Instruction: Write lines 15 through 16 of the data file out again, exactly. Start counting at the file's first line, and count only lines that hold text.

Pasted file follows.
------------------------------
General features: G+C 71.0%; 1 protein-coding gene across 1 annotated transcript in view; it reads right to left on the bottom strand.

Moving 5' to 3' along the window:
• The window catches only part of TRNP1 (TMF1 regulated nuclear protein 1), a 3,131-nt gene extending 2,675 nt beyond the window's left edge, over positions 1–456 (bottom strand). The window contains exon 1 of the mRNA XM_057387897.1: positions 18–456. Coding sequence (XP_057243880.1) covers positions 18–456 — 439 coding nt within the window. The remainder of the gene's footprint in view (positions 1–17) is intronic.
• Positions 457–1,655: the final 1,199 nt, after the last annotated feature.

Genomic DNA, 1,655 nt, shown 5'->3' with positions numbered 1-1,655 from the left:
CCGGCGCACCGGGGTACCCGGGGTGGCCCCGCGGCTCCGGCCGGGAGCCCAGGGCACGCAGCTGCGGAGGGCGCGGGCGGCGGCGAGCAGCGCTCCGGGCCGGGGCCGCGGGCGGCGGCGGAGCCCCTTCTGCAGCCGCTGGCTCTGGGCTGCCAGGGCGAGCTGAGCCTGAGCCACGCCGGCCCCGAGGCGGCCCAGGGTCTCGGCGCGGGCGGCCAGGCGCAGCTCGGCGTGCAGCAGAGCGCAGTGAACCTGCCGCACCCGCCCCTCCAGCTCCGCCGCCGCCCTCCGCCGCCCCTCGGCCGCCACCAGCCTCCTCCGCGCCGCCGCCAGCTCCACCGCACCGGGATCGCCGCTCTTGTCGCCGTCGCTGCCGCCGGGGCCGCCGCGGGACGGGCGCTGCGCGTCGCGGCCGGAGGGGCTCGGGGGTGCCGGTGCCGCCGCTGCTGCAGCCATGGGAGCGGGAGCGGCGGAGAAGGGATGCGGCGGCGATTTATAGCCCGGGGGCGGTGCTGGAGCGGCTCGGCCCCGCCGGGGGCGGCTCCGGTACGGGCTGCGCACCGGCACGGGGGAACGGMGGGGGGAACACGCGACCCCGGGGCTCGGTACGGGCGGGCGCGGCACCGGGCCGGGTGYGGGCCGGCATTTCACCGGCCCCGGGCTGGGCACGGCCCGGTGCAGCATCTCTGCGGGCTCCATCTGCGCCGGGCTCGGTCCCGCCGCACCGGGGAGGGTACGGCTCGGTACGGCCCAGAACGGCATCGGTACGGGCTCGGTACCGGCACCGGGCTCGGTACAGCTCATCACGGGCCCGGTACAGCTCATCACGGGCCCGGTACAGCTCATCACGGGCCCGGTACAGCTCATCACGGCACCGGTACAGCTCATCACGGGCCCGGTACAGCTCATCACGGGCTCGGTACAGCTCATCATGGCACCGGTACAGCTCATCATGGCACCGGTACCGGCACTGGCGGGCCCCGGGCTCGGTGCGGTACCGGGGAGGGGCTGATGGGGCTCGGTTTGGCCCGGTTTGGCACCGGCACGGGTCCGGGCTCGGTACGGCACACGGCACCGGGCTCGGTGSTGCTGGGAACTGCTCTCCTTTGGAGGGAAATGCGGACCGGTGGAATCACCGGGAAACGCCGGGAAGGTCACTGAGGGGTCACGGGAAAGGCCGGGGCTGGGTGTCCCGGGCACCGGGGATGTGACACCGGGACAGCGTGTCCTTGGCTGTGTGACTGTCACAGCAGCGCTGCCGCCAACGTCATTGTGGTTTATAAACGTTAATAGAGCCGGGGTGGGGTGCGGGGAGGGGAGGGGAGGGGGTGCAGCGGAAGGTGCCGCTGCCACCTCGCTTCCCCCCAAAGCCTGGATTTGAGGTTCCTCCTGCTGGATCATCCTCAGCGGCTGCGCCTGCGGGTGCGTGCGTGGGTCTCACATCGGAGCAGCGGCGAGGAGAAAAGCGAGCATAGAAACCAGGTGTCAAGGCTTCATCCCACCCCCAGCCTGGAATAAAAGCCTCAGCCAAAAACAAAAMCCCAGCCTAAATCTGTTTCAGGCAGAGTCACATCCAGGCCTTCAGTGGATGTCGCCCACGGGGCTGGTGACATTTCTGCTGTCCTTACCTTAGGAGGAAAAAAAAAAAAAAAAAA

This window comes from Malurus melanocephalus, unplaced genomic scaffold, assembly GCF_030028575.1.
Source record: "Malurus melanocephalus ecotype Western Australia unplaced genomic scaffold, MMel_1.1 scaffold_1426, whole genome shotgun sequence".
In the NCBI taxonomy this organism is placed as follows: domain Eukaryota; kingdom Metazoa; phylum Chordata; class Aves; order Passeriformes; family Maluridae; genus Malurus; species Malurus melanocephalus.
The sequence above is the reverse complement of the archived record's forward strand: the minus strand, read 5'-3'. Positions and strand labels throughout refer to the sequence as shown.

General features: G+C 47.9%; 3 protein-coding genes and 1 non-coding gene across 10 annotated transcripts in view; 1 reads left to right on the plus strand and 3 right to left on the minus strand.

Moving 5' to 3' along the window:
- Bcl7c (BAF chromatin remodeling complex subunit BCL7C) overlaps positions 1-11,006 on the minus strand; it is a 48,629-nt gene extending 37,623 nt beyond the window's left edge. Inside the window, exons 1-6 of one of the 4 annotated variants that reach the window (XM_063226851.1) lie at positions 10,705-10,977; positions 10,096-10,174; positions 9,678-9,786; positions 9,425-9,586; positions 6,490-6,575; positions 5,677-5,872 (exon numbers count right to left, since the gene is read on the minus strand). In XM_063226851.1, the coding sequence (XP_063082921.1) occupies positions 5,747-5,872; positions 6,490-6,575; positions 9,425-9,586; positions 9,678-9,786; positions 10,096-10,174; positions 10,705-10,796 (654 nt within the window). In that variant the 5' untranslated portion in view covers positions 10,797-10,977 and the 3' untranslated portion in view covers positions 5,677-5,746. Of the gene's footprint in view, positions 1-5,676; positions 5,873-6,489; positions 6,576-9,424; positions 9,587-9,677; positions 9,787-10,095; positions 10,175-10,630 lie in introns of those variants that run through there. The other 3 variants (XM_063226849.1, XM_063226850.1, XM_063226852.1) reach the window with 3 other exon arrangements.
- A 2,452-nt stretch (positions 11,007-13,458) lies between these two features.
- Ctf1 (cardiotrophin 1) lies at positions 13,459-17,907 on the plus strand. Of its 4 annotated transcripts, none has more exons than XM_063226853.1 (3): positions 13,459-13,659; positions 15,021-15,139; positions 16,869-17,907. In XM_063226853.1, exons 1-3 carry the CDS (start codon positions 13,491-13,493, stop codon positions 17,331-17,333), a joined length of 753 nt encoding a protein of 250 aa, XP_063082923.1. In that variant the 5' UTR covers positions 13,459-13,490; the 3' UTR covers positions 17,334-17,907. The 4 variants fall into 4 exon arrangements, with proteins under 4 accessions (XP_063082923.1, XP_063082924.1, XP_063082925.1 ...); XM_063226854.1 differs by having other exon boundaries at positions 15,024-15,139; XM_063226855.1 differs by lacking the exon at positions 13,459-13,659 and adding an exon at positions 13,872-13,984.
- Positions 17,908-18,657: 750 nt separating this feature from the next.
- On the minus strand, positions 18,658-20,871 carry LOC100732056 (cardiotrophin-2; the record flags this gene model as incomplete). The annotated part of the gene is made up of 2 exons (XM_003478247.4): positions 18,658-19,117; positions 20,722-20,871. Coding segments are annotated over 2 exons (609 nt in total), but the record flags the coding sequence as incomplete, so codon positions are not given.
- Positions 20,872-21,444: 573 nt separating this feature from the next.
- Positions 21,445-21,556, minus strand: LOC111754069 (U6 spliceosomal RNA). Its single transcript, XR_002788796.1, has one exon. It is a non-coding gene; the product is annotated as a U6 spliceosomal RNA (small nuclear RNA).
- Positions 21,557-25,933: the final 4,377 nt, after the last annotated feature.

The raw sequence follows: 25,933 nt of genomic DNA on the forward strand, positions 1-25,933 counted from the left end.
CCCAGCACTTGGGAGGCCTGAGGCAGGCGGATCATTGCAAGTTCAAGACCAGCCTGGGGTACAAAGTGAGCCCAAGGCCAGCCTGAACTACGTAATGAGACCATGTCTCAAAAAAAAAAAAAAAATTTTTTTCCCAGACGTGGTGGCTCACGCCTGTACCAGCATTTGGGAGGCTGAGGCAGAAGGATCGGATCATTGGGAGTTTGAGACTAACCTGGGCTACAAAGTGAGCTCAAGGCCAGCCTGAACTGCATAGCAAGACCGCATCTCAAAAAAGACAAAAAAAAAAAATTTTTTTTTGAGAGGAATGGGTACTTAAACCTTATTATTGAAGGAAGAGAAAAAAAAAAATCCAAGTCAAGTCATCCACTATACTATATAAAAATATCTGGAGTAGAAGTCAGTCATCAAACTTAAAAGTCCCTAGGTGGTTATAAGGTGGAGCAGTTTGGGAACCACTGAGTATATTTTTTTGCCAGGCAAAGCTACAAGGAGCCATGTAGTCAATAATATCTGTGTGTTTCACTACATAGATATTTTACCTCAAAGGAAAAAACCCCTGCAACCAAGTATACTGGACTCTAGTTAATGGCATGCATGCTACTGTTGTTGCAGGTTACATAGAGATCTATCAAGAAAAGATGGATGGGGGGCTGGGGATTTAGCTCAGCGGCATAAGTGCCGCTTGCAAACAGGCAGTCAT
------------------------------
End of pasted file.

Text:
- Ctf1 (cardiotrophin 1) lies at positions 13,459-17,907 on the plus strand. Of its 4 annotated transcripts, none has more exons than XM_063226853.1 (3): positions 13,459-13,659; positions 15,021-15,139; positions 16,869-17,907. In XM_063226853.1, exons 1-3 carry the CDS (start codon positions 13,491-13,493, stop codon positions 17,331-17,333), a joined length of 753 nt encoding a protein of 250 aa, XP_063082923.1. In that variant the 5' UTR covers positions 13,459-13,490; the 3' UTR covers positions 17,334-17,907. The 4 variants fall into 4 exon arrangements, with proteins under 4 accessions (XP_063082923.1, XP_063082924.1, XP_063082925.1 ...); XM_063226854.1 differs by having other exon boundaries at positions 15,024-15,139; XM_063226855.1 differs by lacking the exon at positions 13,459-13,659 and adding an exon at positions 13,872-13,984.
- Positions 17,908-18,657: 750 nt separating this feature from the next.